Why does body positivity throw us a curveball? When we try to convince ourselves to invalidate our feelings with positive—but not necessarily genuine—thoughts, we set ourselves up for failure. We can't always change how we feel about ourselves, but we can work on how we think of ourselves.
"You should love your body," nags your inner critic. "All the self-help books and women's magazines say so."
"But...I don't," you answer. "I'm trying, but I'm just not feeling it. And thanks...now I have a whole new reason to feel anxious."
Mindfulness, at its core, is about being aware of what you are experiencing in the moment and observing that experience without judgement. Using mindfulness techniques, we can train our brains to objectively experience our feelings and to recognize when our thoughts are a product of our inner critic. As our mindfulness skills improve, we can learn to redirect or dismiss unproductive thoughts.
And that's what body neutrality is: The practice of removing value judgements from our experiences of our physical self. Doing this can reduce how much time we spend thinking about our bodies as representatives of ourself, to be consumed and judged.
Following are a few mindfulness techniques that may help you rewire the pathways to body neutrality.
The body scan is among the first meditations recommended by mindfulness practitioners. The purpose of the body scan exercise is to foster awareness of each part of your body. As you focus on individual areas, you focus on what each part is feeling. If intrusive thoughts arise, you simply make note of the thought, then gently set it aside, training your mind to redirect focus to simply beholding your physical sensations.
For those who are intimidated by the idea of meditation, the body scan is a straightforward introduction.
How often do we put down our fork at the end of a meal and realize we hardly remember eating? Some of us associate meals with painful thoughts, including self-shaming or guilt. When we incorporate mindfulness techniques at mealtimes, we linger over our food and aim to focus on how we physically experience flavors and textures. We also practice attunement with the signals our body tells us: Is the sensation we feel before we eat physical hunger, or something else? How do our bodies feel when our hunger is sated? If we experience emotions, we learn to acknowledge them separately from how we experience the food itself.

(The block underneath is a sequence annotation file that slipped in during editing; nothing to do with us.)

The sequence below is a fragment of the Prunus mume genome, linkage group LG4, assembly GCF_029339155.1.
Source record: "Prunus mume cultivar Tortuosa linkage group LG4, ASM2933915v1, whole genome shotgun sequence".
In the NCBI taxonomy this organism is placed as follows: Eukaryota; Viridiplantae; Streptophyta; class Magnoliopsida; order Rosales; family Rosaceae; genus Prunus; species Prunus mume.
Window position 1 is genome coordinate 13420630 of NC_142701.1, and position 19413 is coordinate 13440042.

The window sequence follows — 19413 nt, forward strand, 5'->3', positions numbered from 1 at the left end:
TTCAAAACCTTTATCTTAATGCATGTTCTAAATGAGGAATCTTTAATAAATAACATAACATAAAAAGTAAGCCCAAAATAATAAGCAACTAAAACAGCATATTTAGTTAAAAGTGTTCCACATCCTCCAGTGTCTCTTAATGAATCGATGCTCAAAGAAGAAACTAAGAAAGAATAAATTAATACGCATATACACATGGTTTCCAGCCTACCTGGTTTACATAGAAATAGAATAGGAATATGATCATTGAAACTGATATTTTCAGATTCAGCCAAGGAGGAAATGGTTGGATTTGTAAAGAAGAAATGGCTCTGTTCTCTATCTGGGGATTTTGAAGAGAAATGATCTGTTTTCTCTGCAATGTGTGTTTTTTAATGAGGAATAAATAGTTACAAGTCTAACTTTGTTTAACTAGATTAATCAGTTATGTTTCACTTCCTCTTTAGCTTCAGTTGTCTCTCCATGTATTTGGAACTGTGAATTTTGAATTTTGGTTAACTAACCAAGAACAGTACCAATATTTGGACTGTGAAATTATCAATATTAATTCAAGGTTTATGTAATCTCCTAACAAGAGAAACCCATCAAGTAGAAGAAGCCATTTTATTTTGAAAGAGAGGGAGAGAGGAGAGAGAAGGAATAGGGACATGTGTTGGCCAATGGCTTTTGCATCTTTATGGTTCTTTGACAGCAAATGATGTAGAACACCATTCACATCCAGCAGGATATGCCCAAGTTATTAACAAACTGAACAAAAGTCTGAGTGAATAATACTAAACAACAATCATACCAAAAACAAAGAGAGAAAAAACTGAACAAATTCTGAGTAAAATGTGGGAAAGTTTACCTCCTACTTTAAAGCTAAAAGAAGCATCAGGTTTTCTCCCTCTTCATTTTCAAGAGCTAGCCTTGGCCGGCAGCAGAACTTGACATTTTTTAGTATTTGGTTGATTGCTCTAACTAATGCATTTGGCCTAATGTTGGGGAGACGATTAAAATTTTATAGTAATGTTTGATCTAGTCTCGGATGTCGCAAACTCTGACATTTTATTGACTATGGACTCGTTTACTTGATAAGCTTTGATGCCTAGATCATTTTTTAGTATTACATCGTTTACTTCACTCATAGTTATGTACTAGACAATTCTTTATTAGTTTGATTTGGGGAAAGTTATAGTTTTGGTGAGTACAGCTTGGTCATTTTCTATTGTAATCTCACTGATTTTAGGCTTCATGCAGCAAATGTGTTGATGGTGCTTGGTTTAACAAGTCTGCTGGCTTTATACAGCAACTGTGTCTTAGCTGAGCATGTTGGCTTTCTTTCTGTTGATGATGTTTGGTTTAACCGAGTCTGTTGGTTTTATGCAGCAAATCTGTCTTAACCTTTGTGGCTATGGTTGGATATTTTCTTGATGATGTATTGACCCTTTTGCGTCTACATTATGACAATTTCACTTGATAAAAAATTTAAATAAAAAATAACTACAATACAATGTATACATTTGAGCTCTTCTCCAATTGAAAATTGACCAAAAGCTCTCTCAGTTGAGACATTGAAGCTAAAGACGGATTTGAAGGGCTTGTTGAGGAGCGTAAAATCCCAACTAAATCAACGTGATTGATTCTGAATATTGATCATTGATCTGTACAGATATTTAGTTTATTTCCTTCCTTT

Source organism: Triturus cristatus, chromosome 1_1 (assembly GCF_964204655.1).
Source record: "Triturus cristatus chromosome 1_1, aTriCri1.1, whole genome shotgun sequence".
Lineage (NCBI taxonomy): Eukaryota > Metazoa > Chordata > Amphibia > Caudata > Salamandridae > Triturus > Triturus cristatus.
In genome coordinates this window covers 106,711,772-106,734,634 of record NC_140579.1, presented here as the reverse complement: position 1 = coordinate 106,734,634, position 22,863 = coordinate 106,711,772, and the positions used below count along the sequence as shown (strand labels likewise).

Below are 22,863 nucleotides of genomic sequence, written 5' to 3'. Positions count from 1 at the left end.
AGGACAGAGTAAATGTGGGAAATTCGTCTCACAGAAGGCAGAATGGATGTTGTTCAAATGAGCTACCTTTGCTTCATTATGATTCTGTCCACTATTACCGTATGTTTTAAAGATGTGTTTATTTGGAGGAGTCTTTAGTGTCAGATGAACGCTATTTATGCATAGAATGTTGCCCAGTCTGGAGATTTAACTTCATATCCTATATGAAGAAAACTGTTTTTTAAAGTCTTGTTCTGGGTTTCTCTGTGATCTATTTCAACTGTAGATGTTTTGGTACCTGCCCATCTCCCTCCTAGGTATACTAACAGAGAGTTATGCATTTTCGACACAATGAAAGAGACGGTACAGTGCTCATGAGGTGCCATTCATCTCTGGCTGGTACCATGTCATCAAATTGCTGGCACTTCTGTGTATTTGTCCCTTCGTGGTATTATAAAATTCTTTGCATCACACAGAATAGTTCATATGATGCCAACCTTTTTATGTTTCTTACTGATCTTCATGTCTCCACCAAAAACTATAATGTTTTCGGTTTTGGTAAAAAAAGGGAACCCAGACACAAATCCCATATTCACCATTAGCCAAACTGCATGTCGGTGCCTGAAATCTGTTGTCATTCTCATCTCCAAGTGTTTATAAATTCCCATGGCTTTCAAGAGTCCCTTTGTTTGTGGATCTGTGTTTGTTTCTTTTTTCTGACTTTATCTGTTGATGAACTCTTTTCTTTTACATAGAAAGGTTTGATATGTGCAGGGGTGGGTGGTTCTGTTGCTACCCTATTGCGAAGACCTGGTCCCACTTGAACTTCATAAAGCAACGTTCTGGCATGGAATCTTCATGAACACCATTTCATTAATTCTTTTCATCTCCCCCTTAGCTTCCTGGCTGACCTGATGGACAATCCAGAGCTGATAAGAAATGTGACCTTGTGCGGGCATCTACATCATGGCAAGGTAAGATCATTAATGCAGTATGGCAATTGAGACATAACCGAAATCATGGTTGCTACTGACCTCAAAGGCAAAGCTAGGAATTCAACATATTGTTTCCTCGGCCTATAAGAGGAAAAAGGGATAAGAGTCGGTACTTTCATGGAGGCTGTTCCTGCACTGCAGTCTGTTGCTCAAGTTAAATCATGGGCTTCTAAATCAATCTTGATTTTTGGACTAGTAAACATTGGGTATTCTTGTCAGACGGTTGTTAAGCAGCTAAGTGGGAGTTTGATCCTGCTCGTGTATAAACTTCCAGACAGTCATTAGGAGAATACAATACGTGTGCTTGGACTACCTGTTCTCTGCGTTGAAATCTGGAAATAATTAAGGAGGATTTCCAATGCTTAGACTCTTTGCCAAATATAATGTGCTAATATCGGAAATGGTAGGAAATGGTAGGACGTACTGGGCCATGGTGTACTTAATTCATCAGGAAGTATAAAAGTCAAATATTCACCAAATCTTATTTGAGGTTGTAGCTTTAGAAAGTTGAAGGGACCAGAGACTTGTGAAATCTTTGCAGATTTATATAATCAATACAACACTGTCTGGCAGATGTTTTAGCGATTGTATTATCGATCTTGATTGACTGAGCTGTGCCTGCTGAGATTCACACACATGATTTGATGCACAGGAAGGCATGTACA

Applying mindfulness to our evaluation of hunger also helps us avoid stress binges.
"When you think about changing your habit of stress eating, don’t think about taking something away. Instead, think about adding to your practice," writes Shiri Macri in a post for the Center for Mindful Eating. "That is, add mindfulness and mindful eating to your stress eating and see what happens. It’s amazing what a dose of awareness can do for our 'auto-pilot' mode."
Similar to the body scan exercise, we learn skills that allow us to tune out negative thinking associated with our relationships with food, and increase our ability to be present and aware.
We've already met your inner critic earlier—the voice that tells us we're too fat or too skinny, or that we're somehow unworthy. We fall into the pattern of giving that inner critic too much credit. The inner critic is not our "good conscience" but rather an expression of our fears. Through mindfulness, we learn to acknowledge the inner critic, but evaluate the thoughts it presents from a more objective viewpoint.
In addition, we may choose to develop and nurture a more supportive inner dialogue. Some find it helpful to assign an identity to the positive "voice", such as the cheerleader, the big sister or the big brother. When our self-dialogue shrieks at us for indulging in a slice of birthday cake, we can call up the supportive part of ourselves to remind us that a single slice of birthday cake isn't going to destroy our skin tone, change our dress size or negate our efforts to achieve healthy eating habits.
Mindfulness is self-explanatory; it trains us to be aware of the thoughts and emotions we direct towards ourselves. Through this awareness, we can learn to re-route the patterns of our brain for a more realistic, healthier view of ourselves.
If you'd like guidance in achieving body neutrality, please contact me. My goal as a counselor is to empower my clients with the skills they need to confidently meet their personal challenges.
Photo via Allef Vinicius @ Unsplash